Climate change sceptics are given too big a voice among UK politicians and through BBC coverage of the debate surrounding global warming, a group of MPs have said.
The Commons Science and Technology Committee said the BBC gives the same weight to climate deniers such as Lord Lawson as scientific experts.
Andrew Miller, the committee's Labour chairman, said: "Given the high level of trust the public has in its coverage, it is disappointing that the BBC does not ensure all of its programmes and presenters reflect the actual state of climate science in its output.
"The Today programme and other BBC News teams continue to make mistakes in their coverage of climate science by giving opinions and scientific fact the same weight."
Miller also said ministers who question the majority view – that manmade greenhouse gasses are causing climate change – should "shut up" and reflect the government line on the issue.
In their report on the issue, the committee said: "Some editors appear to be particularly poor at determining the level of scientific expertise of contributors in debates, putting up lobbyists against top scientists as though their arguments on the science carry equal weight ... Lobbying groups and other interested parties should be heard on the issue, [but] the BBC should be clear on the role of its interviewees and should not treat lobbying groups as disinterested experts."
Miller said climate sceptics like Lord Lawson should be treated as a fringe political party in its coverage. Lord Lawson is chair of the think tank Global Warming Policy Foundation which was set up to challenge climate change.
Speaking to The Times, he said that the BBC should make it clear Lord Lawson is a climate sceptic: "At the very least, put a caption at the bottom of the screen [saying] 'The Global Warming Policy Foundation's views are not accepted by 97% of scientists'."
Last year, a report by the Institute of Physics found just 0.7% of 1,200 papers reviewed rejected manmade global warming (AGW). The paper found the perception of the argument against climate change is magnified by media reports that give sceptics a bigger voice than deserved.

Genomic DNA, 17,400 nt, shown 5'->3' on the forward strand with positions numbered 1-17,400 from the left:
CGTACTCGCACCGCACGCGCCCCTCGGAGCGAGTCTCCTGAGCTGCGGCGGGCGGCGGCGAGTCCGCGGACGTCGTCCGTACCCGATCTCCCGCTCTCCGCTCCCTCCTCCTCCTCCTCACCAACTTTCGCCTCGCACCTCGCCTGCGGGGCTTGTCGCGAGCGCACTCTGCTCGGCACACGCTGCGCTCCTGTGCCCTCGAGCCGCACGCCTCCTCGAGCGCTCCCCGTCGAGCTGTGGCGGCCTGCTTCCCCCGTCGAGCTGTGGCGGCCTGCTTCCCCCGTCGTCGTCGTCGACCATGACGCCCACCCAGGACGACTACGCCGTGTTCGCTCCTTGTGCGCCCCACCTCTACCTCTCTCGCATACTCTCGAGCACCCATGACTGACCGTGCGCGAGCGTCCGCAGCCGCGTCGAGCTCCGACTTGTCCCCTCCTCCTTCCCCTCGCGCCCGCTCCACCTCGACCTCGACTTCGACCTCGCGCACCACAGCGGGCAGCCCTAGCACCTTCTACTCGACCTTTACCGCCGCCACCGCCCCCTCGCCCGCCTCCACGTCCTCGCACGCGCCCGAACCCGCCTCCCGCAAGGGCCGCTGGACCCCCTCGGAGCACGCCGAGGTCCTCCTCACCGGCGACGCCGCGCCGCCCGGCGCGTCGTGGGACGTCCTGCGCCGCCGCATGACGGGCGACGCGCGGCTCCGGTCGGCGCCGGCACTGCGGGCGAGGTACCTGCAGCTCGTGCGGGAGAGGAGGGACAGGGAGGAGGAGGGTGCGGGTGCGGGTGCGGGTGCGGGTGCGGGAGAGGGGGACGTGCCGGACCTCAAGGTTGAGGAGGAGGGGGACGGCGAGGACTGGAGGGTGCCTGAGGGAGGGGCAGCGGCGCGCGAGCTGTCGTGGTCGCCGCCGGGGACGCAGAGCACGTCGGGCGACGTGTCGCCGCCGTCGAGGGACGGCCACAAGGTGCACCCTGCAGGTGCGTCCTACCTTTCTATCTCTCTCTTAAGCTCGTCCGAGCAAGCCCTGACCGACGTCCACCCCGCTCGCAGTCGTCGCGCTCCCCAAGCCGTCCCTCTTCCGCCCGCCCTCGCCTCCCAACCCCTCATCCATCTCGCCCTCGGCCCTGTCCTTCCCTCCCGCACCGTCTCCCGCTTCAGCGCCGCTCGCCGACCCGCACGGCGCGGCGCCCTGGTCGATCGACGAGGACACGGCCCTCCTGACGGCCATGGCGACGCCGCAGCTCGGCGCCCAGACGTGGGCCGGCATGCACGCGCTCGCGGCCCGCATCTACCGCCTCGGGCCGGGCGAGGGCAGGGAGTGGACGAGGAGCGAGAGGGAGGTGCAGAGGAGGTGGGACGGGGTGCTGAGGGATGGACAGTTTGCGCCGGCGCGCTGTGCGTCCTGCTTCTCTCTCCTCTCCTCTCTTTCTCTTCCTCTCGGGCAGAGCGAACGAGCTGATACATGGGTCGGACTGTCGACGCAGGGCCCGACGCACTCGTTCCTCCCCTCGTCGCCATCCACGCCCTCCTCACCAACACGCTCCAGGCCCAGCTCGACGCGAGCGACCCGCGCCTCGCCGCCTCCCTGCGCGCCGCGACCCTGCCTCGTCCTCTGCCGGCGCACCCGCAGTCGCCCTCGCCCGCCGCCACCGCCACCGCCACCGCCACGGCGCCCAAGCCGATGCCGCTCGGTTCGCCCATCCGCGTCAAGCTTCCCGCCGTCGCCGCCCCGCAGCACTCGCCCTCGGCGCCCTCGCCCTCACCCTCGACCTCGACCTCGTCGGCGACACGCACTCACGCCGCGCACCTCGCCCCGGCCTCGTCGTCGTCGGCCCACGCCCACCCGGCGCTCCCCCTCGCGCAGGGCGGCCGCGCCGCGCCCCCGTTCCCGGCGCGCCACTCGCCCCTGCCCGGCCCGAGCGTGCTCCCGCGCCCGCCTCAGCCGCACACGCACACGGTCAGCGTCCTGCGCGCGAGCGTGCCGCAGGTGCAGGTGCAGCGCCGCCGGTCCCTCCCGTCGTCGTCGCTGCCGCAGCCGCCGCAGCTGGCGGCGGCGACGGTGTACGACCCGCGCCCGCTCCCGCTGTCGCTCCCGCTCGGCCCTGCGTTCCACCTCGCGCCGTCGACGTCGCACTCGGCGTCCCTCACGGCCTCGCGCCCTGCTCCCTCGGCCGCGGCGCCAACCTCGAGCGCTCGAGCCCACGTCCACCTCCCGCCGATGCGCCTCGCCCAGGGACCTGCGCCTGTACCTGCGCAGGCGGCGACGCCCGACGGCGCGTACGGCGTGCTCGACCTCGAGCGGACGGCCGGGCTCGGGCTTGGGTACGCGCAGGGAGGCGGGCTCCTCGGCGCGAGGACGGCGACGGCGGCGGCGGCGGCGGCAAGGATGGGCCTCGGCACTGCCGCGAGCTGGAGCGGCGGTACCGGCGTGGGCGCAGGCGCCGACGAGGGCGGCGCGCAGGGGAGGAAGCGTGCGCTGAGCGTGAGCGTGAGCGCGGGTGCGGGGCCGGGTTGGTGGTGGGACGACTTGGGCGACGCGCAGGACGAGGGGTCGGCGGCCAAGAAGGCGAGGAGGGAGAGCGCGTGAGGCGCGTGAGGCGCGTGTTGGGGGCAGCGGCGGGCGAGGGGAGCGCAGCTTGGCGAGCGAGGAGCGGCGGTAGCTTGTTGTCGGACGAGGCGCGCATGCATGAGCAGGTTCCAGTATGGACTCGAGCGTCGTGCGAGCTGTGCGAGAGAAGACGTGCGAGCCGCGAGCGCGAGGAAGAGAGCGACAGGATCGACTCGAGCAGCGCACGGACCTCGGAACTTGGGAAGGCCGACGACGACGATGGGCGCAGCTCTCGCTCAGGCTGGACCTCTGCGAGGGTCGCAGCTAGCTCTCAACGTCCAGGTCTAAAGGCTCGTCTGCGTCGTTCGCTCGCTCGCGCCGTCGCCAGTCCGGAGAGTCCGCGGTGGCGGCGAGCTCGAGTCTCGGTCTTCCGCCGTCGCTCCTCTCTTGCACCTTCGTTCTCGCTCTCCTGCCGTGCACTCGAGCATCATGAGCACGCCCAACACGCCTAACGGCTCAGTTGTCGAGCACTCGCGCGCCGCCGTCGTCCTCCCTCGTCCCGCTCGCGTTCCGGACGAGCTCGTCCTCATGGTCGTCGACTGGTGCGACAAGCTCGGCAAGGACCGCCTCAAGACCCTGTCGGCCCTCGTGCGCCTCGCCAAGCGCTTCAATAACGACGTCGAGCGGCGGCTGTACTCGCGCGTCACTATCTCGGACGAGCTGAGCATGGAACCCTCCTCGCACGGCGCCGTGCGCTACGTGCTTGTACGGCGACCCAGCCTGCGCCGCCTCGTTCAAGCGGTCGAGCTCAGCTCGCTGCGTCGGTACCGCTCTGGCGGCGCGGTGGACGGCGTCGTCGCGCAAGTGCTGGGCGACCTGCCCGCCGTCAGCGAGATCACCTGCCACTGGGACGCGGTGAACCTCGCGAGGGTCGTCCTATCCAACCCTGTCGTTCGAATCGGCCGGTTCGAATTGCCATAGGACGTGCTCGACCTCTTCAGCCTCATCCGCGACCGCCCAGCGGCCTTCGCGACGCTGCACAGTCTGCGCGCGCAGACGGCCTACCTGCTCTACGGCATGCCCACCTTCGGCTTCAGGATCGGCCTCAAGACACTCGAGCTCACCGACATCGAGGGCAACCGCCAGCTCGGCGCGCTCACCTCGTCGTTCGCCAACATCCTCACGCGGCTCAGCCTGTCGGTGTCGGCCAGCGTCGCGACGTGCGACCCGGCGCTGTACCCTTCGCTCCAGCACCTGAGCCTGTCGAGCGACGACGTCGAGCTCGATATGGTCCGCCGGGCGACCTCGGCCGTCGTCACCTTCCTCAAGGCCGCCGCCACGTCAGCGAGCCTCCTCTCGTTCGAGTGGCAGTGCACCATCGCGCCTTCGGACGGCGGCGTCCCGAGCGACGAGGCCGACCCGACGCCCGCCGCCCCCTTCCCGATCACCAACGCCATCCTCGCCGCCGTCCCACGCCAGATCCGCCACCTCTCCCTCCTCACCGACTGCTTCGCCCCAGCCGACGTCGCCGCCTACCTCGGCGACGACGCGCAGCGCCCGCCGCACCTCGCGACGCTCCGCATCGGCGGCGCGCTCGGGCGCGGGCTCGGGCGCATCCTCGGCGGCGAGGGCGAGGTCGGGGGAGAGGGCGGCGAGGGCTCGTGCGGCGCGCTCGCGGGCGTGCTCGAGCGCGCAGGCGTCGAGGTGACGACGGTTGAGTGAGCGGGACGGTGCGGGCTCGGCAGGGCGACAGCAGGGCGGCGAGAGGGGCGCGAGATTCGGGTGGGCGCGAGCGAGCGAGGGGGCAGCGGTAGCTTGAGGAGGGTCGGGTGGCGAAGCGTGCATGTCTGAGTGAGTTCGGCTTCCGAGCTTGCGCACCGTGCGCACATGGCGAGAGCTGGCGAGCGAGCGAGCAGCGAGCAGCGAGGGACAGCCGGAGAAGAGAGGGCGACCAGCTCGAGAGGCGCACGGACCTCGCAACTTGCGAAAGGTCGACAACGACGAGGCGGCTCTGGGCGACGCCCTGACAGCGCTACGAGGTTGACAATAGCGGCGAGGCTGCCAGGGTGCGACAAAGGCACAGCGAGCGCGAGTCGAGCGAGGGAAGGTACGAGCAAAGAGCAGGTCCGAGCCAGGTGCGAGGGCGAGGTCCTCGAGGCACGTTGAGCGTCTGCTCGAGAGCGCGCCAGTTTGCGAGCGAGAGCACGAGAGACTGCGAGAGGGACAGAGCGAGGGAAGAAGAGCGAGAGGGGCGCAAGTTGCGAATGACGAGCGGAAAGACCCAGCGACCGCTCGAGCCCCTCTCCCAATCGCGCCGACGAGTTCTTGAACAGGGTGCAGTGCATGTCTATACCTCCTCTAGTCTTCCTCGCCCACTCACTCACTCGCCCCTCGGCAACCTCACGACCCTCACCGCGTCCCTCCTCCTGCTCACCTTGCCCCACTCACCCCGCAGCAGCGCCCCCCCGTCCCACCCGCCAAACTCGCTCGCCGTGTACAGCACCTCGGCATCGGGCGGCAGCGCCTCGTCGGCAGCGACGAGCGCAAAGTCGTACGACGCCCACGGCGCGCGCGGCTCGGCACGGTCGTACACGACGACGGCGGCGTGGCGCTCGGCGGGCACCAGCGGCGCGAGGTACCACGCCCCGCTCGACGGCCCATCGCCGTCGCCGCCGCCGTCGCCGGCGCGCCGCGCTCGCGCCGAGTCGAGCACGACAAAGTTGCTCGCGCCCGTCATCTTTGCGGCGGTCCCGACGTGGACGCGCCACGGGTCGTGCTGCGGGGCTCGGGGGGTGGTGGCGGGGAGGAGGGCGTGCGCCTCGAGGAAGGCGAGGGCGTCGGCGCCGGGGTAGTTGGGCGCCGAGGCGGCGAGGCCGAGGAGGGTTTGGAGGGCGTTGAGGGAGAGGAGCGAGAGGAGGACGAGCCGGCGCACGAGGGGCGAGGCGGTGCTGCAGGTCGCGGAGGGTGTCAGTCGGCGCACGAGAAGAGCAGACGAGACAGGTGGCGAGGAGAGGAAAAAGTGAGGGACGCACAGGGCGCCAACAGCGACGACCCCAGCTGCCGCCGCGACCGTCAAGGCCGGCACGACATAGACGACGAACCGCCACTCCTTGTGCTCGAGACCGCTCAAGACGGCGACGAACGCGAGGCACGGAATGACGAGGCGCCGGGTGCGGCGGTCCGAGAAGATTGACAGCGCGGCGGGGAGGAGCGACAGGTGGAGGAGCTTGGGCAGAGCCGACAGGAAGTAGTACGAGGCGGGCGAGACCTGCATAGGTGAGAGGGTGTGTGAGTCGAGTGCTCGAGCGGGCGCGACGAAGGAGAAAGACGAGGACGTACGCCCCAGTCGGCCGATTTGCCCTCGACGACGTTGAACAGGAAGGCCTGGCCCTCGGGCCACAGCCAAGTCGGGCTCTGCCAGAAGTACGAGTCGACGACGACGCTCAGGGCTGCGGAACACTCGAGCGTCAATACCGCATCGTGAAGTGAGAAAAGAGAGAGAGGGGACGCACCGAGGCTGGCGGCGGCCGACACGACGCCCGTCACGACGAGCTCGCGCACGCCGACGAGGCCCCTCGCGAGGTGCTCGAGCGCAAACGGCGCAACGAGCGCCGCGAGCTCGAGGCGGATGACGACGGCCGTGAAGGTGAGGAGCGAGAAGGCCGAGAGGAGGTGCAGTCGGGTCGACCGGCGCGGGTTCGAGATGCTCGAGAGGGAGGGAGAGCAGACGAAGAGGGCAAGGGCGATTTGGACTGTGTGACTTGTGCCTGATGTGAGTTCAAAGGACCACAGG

"The situation is exacerbated by media treatment of the climate issue, where the normative practice of providing opposing sides with equal attention has allowed a vocal minority to have their views amplified," it said.
Responding to the report, the BBC said it does the "utmost" to report the subject "as clearly as possible". "We don't believe in erasing wider viewpoints even if the select committee doesn't agree with them," it said in a statement. "We [have] said we would take care to reflect all viewpoints in the debate about the science and policy giving them due weight - that is what we are doing."
Welcoming the report, Bob Ward, from the Grantham Research Institute on Climate Change and the Environment at London School of Economics, said: "I am glad that the committee has explicitly acknowledged our evidence that the public interest is being harmed by inaccurate and misleading coverage of climate change by the BBC and other media.
"While the UK media, including the BBC, has some of the best science and environment correspondents in the world, who provide insightful and factual reporting about climate change, too many editors are willing to publish or broadcast inaccurate and misleading information, seemingly on the grounds that atmospheric physics should be treated as just a matter of opinion."